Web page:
The construction firm Metrostav on Friday began conserving the unfinished Blanka tunnel complex in Prague, in preparation for a halt of construction work. The company announced earlier it would stop working on the complex on Saturday over disputes with Prague City Hall which owes the firm more than 2.1 billion crowns. City officials, meanwhile, say the contract between Prague and the construction firm was invalid as it had not been approved by the municipal assembly. The situation will most likely have to be resolved by the courts. The Blanka complex, whose costs are estimated at around 36 billion crowns, was to open next spring.
Gale-force winds of up to 140 km/h damaged power lines around the country leaving tens of thousands of people without electricity supplies. The worst damage is reported in the north of the country where strong winds were accompanied by heavy snow in the higher altitudes. Many roads were closed to traffic on Friday morning due to fallen trees and Czech Railways reported delays in several train connections. Drivers have been warned to exercise extreme caution.
A Christmas tree erected on Thursday in Vatican Square in Rome as a gift from Bavaria was felled in the Czech Republic, the mayor of a Bavarian community told Radio Vaticana. The tree was a gift from the Bavarian town of Waldmünchen, located close to the German-Czech border; when searching for a suitable tree, the Czech town of Domažlice offered a giant spruce growing on the Czech side of the border. The Bavarian mayor said the tree came from the hearth of Europe; the Czech town’s mayor suggested it was a symbol of Czech-German friendship.
A total of 529 people died in traffic accidents between January and November this year which was 107 less than in the same period last year, the head of the Czech traffic police told reporters on Friday. The number of road deaths has dropped below 600 for the first time since 1970. The police registered fewer injuries but a slight increase in the actual number of accidents and the damages caused by them. Around 2,600 drivers were found to be driving under the influence of drugs which represents a 30-percent increase compared to last year.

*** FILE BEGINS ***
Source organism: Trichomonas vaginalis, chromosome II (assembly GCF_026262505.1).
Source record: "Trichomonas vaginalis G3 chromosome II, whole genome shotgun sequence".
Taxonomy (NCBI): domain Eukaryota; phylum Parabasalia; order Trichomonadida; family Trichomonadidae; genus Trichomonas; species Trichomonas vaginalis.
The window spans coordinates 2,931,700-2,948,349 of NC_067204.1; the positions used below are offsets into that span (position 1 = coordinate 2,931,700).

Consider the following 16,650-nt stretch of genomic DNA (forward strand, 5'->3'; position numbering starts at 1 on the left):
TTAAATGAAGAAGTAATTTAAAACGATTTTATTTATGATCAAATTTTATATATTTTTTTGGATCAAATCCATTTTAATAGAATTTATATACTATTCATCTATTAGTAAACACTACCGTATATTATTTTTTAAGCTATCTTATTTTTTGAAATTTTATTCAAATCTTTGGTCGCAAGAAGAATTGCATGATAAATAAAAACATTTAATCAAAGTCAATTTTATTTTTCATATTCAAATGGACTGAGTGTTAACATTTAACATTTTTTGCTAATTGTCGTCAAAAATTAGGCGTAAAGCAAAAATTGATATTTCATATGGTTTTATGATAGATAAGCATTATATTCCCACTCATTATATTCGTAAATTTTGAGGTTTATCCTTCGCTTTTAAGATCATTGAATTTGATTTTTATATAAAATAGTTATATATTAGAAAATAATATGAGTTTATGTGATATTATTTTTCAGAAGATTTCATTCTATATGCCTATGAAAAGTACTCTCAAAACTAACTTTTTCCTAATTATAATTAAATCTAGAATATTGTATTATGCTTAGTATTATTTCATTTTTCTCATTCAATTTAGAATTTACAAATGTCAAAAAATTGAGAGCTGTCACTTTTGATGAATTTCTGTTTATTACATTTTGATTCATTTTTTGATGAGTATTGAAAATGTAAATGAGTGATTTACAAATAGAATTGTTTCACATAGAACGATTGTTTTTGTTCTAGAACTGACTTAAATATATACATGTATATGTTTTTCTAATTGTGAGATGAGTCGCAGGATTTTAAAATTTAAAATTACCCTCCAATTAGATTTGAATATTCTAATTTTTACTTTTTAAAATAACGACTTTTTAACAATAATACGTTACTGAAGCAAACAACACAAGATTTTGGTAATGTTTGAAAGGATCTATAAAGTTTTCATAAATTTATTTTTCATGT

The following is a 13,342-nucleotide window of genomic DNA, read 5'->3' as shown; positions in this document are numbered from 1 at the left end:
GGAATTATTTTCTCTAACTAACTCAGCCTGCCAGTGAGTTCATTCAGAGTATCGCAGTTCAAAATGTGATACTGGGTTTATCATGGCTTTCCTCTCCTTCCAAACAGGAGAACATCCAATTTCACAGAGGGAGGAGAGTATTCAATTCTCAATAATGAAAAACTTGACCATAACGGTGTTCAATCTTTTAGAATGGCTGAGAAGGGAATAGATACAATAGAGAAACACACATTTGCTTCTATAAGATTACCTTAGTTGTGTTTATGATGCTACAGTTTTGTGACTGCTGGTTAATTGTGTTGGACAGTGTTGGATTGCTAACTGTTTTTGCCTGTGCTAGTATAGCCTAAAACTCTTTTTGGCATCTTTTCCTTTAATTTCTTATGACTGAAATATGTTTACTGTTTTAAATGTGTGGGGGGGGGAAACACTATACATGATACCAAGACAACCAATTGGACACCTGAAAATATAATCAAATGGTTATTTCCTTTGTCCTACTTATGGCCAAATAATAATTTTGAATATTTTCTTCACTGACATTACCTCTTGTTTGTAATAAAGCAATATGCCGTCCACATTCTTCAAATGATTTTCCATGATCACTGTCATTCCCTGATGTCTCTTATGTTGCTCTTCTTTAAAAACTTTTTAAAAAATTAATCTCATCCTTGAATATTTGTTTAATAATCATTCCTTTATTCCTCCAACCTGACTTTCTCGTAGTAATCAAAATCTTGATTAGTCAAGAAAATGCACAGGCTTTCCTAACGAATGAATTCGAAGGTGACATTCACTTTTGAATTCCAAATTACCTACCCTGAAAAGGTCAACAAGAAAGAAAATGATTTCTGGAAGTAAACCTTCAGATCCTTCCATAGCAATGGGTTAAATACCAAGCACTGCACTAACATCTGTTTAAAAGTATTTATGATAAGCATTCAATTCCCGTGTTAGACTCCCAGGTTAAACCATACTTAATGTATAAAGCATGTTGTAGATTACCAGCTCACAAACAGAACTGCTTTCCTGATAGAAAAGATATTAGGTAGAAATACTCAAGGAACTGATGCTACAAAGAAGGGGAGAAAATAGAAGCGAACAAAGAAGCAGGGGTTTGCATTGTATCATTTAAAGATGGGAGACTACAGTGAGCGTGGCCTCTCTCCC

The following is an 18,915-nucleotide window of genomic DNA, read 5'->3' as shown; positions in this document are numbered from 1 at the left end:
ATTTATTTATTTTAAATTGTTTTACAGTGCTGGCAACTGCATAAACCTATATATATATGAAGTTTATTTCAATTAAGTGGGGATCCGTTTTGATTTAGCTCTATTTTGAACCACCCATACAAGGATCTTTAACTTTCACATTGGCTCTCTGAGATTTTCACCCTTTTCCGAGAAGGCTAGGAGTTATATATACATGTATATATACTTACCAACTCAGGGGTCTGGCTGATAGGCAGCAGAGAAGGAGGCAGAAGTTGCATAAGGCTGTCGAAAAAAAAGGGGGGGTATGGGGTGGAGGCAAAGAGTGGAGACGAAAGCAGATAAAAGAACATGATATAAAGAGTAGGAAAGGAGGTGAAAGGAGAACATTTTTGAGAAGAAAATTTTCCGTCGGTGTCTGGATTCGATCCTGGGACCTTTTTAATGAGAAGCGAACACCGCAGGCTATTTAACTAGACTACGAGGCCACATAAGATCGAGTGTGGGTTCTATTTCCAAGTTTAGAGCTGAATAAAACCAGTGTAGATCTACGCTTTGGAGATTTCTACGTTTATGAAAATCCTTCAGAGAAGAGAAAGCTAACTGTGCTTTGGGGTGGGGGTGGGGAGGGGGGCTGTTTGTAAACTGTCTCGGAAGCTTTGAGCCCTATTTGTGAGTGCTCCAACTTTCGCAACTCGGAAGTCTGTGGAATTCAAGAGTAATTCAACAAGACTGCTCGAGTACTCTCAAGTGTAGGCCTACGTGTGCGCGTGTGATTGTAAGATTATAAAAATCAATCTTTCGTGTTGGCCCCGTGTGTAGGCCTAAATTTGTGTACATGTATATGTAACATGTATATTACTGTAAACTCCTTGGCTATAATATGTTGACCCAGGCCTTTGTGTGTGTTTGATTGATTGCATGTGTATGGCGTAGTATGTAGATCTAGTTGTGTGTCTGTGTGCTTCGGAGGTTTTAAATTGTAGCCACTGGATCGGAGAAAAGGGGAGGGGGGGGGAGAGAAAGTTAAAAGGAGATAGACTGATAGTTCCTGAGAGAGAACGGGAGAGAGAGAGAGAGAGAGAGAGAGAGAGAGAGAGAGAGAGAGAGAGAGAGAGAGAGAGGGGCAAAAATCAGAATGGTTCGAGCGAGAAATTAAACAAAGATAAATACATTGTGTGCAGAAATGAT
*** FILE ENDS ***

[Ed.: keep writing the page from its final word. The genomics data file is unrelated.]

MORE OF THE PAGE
President Milos Zeman will not be delivering a New Year’s address to the nation, his spokesman Jiri Ovcacek said on Thursday. He will instead address the nation on December 26th with a Christmas message. The tradition of New Years’ addresses started with the country’s first communist president Klement Gottwald in 1948. Presidents Tomas G. Masaryk and Edvard Benes delivered Christmas greetings.
Addressing a meeting of OSCE foreign ministers in Kiev, Czech Foreign Minister Jan Kohout urged Ukraine to observe the OSCE’s human rights norms, including the right to demonstrate peacefully. In a speech devoted largely to human rights, Mr. Kohout said the present developments in the country were a crucial test for its leadership and expressed the hope that the country would stand by its international commitments. The meeting is taking place in a turbulent atmosphere of continued street protests against President Yanukovich and his decision not to sign an association agreement with the European Union. Ukraine, presently holds the OSCE chairmanship.
The government has agreed to return a number of precious art pieces that are currently in the possession of the National Gallery to the different Catholic orders as part of the church property restitution settlement. Prime Minister Jiří Rusnok said on Czech Television on Wednesday evening that the Cistercian Order will receive nine wooden panels by the anonymous Master of Vyšší Brod from the mid 14th century, while two paintings by Peter Paul Rubens will newly belong to the Augustinians. All of the artworks will remain on display at the various National Gallery locations, but will officially be considered as free loans from the respective church orders.
Police have concluded an investigation into alleged abuse of the country’s Military Intelligence Service. Several people have been charged in connection with the case, including the former chief-of-staff to then-prime minister Petr Nečas and the former and current heads of the Military Intelligence Service. The scandal which brought down the centre-right government centred around the prime minister’s chief of staff Jana Nagyová who is believed to have commissioned the military intelligence service to shadow his wife. The former prime minister and his one-time chief of staff are now married and have refused to testify against each other in the case.
President Zeman and the Social Democrat leader met at Prague Castle on Thursday afternoon to discuss matters relating to the emerging coalition government. Mr. Sobotka said after the talks that there had been no areas of friction between them and that he saw no indication the president might try to artificially prolong the process of appointing a new government to office. The Social Democrat leader said talks on policy matters were advancing well and he hoped to have a coalition agreement by mid-December.
Lawyer Vladimír Zavadil has been fined 850,000 crowns for taking out a smear ad against presidential candidate Karel Schwarzenberg on the day of the presidential run-off vote. The ad, which appeared in the tabloid Blesk warned people not to vote for Karel Schwarzenberg since he had made controversial statements regarding the Benes decrees and could present a threat to the country’s national interests. Mr. Schwarzenberg was defeated in the presidential race by his rival Miloš Zeman. Police shelved a complaint by Schwarzenberg, but the lawyer was fined in a disciplinary hearing by the Czech Bar Association which said he had violated professional ethics.
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